The Academy Awards have been notorious for snubbing creators of color to give a platform to white filmmakers and actors. Year after year, the same types of movies that glorify white stories sweep all of the awards. This leaves stories by and about marginalized communities with nothing to show for their efforts. Fortunately, 2021 has brought forth a renewed energy to celebrate people of color’s stories. Audiences saw a much more diverse set of nominees at this year’s Academy Awards ceremony. However, it’s likely that this may have been a pandemic fluke. Moving forward, consumers of film must not let the academy fall back into their old habits and instead pressure them to diversify their panel and their preferences.
Unfortunately, people should not be too optimistic about the diversity in this year’s Oscars awards. Over the course of the last few years, the Oscars have been bashed repeatedly over social media for not being diverse enough. This year, they may have taken this into consideration, which could explain the more progressive nominations. However, it’s more likely that this is all simply performative, and with the way cancel culture is, the academy was probably fed up with the berating from fans and decided to be diverse for show. We should expect to see the academy return to their usual way of handing awards to the same white films and actors next year.
It’s likely that the academy, along with other award shows, will take a step back next year from pretending to make change. Given how fast social issues lose their hold on the media, there is no hope. Marginalized stories will fall to the wayside because the academy might feel like they don’t need to be performative anymore.
Hollywood has been struggling under public scrutiny for a long time and will continue to do so beyond the pandemic. But scrutiny may not be enough to ensure that more creators of color are given a proper platform. It’s safe to say that this was a pandemic fluke 一 considering that there were no big-budget, white-directed films available to prioritize first 一 and it will remain this way if people do not continue to put pressure on the academy. If we don’t advocate for these films, the Oscars will only continue to highlight white films. Additionally, long-term change toward diversifying will never be achieved unless we diversify the panel of judges and give recognition for people of color and highlight their stories.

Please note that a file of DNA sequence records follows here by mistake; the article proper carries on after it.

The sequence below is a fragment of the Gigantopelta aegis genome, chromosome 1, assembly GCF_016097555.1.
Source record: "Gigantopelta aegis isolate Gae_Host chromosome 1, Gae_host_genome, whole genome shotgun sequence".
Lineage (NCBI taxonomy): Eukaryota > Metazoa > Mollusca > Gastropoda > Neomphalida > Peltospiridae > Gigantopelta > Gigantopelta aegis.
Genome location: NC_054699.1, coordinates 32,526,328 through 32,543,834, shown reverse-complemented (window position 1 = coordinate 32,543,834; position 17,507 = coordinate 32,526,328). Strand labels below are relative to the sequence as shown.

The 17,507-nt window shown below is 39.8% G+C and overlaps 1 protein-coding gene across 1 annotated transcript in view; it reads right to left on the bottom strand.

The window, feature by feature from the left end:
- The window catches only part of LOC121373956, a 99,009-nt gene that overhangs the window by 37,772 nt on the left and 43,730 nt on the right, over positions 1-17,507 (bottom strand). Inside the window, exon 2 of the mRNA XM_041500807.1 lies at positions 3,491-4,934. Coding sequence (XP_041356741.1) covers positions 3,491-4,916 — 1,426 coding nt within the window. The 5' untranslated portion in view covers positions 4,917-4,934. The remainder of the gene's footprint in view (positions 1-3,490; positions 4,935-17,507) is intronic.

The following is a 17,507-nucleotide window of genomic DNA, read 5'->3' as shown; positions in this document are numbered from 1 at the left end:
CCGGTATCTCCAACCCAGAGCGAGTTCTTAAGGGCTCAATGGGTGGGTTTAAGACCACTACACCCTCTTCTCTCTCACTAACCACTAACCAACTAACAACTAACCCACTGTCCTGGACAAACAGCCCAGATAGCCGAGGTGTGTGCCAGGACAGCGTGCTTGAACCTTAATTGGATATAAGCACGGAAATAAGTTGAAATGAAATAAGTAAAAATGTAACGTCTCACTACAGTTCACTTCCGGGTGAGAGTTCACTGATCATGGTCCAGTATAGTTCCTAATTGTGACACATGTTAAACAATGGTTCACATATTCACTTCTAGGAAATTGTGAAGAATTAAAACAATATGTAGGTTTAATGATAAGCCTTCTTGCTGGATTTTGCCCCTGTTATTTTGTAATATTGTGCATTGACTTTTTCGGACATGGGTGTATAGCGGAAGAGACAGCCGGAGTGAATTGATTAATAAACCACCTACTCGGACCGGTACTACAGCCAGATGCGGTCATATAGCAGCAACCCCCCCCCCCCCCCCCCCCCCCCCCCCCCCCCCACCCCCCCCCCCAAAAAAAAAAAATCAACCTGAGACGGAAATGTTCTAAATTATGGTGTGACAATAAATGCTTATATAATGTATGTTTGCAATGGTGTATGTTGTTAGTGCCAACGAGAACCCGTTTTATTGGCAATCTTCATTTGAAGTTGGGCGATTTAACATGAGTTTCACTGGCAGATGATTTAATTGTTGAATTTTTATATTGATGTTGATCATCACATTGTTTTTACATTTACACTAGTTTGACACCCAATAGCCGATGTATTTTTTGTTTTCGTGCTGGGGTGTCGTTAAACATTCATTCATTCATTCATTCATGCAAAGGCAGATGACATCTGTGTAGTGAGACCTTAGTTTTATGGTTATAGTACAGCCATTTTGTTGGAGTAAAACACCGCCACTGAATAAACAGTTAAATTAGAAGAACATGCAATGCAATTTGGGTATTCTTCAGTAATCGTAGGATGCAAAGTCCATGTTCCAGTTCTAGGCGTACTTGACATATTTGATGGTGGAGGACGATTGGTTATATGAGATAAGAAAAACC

The academy is composed of rich, old white people, and if this isn’t changed, nothing will become more progressive. We will never get fairly judged films if the panel is not diversified. These people don’t have the capability to judge foreign films against Western films because they don’t have the proper knowledge or experience with non-white stories. Judging would be more fair if there were more foreign critics in the industry so that different experiences have more light shed on them. The panel needs to include people of color so that the movies that star diverse peoples are about genuine incidents in their lives, not just trauma porn or white savior films. There are many people within the film community who are not white, and this should be emphasized when it comes to consumers.
The film community needs to continue to advocate for smaller budget films and films made by people of color. It’s time we move away from nominating old war movies that always reappear every year, and this must come from continued public demand for movies highlighting people of color and their exceptional stories. People who consume movies should be more critical of the film industry and expand their horizons beyond just Western films. Instead of placing emphasis on films with all-white casts and white-centered plots, foreign movies must be given a bigger platform. The film community should open its arms to more diverse groups of film watchers.
In addition to broadening the scope of consumers and judges, there must be a continuous need for creators of color behind the scenes. People of color should be encouraged to pursue their passion for the arts, and it would be more encouraging if Hollywood emulated this sentiment in their hiring processes. There must be a greater focus on helping people of color and other minorities get jobs within Hollywood, and the show business community would greatly benefit from this. Nobody knows or understands these stories more than the people that have experienced them, and nobody understands the aesthetics of these cultures more than those who have experience with them. This is why we must continue to uplift more designers, writers and directors of color in addition to actors and actresses.
White people have had a monopoly on award shows and Hollywood for too long. It’s time to diversify the silver screen and give people more opportunities to experience other cultures and their stories. By broadening the scope of film through diversity, audiences can learn something new about different lifestyles and be less ignorant of people and cultures they may otherwise have no experience with. By demanding that the Academy Awards diversify its panel of judges and preferences of film, as well as pressuring consumers to uplift creators of color, we will all be able to enjoy tasteful, fulfilling films.